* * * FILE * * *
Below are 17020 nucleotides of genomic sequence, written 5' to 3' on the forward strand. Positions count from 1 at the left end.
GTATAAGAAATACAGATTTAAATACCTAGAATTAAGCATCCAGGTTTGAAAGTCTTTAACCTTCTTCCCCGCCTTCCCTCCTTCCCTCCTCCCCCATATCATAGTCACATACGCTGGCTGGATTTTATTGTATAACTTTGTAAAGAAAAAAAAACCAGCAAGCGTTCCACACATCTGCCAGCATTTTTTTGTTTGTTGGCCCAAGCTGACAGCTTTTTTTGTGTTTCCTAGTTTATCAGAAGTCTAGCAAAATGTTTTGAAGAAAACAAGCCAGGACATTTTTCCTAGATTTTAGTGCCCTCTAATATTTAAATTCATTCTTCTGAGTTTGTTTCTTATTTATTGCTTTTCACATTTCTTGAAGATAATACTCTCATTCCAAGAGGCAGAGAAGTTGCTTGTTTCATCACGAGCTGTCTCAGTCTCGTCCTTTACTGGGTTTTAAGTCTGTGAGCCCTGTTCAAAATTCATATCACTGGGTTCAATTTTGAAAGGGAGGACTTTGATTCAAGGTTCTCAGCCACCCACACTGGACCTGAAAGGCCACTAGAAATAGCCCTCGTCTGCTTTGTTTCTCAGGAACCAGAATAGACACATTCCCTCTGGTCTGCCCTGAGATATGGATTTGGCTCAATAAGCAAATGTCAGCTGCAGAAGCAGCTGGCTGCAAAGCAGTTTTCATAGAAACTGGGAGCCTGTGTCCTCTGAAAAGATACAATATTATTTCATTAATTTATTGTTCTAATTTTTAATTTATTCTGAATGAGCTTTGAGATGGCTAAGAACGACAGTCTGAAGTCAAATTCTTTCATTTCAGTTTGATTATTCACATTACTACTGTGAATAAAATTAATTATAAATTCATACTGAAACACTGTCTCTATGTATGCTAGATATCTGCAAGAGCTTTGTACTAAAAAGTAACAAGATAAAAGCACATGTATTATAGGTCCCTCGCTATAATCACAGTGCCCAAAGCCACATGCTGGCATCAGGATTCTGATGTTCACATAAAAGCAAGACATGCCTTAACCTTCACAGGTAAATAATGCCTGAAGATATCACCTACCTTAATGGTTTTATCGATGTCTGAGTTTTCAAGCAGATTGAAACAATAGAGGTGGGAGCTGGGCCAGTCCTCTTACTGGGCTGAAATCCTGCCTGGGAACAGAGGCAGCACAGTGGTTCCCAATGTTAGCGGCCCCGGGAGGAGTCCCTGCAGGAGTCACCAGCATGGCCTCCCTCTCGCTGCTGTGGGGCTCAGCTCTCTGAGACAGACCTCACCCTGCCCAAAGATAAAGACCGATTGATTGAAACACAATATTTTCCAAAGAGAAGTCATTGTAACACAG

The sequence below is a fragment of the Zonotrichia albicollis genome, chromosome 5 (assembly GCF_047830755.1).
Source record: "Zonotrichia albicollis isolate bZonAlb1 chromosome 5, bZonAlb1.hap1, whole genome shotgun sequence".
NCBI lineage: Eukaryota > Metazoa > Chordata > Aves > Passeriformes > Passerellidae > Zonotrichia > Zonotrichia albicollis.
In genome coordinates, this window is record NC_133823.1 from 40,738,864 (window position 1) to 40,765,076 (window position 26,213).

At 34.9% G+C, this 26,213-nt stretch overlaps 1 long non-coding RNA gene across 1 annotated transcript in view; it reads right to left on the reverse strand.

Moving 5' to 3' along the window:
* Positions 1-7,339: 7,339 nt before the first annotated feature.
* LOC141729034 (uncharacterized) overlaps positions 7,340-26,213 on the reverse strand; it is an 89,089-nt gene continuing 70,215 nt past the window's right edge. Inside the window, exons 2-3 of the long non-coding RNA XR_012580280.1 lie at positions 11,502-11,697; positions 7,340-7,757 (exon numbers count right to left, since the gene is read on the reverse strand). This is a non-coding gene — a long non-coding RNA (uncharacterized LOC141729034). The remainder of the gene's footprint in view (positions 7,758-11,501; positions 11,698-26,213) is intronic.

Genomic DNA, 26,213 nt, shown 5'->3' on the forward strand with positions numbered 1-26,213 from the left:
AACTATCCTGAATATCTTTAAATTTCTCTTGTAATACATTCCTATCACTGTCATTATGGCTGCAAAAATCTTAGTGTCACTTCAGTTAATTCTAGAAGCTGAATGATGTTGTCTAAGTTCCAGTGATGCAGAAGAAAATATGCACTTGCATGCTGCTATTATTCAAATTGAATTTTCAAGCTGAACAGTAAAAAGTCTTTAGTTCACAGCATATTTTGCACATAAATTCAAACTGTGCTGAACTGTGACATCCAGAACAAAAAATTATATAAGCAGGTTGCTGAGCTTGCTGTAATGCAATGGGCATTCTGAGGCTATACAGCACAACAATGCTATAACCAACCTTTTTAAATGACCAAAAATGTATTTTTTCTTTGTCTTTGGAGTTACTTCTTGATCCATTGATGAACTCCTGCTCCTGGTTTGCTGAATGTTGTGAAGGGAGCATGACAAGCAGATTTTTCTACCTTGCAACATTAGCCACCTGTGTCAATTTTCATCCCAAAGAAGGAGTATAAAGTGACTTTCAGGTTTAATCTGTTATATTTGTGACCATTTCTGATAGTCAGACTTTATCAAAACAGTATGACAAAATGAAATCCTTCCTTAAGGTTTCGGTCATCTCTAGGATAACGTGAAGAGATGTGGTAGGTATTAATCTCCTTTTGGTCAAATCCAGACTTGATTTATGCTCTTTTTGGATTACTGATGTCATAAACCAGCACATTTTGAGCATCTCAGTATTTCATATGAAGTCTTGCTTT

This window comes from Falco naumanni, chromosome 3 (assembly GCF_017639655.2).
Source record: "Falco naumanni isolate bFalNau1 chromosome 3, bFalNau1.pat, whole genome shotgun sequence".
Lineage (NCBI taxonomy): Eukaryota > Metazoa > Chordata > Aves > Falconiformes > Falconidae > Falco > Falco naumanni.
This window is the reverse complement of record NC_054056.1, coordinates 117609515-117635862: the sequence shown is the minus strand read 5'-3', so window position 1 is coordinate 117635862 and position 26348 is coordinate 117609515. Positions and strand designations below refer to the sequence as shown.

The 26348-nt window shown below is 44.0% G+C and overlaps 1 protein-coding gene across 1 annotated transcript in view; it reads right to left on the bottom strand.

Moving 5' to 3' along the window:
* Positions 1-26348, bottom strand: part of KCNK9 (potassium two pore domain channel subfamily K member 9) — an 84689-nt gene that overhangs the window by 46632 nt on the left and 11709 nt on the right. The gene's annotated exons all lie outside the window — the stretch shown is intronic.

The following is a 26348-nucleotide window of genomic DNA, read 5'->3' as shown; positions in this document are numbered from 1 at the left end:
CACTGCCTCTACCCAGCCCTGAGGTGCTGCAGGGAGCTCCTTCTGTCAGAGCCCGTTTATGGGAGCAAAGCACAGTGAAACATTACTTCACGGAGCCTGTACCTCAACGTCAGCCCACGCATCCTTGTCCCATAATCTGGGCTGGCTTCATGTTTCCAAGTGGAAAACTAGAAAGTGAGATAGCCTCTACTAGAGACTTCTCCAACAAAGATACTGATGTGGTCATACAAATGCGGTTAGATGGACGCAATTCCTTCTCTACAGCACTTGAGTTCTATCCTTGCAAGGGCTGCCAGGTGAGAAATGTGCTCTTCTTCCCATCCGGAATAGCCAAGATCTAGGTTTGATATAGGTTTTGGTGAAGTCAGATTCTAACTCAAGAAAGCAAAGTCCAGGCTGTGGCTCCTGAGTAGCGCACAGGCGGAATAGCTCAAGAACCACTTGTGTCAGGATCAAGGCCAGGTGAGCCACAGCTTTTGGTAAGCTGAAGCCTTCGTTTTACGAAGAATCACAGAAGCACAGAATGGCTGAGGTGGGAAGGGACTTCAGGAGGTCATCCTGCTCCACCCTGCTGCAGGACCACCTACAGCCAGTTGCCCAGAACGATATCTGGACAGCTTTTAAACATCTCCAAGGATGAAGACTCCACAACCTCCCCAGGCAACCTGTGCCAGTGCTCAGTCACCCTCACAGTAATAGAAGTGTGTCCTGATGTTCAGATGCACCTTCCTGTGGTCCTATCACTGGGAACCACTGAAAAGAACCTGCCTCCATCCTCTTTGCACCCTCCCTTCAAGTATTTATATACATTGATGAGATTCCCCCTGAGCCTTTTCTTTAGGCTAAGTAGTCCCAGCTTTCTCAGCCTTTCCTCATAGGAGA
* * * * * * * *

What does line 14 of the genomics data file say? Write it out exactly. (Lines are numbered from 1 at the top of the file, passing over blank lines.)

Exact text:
Source record: "Falco naumanni isolate bFalNau1 chromosome 3, bFalNau1.pat, whole genome shotgun sequence".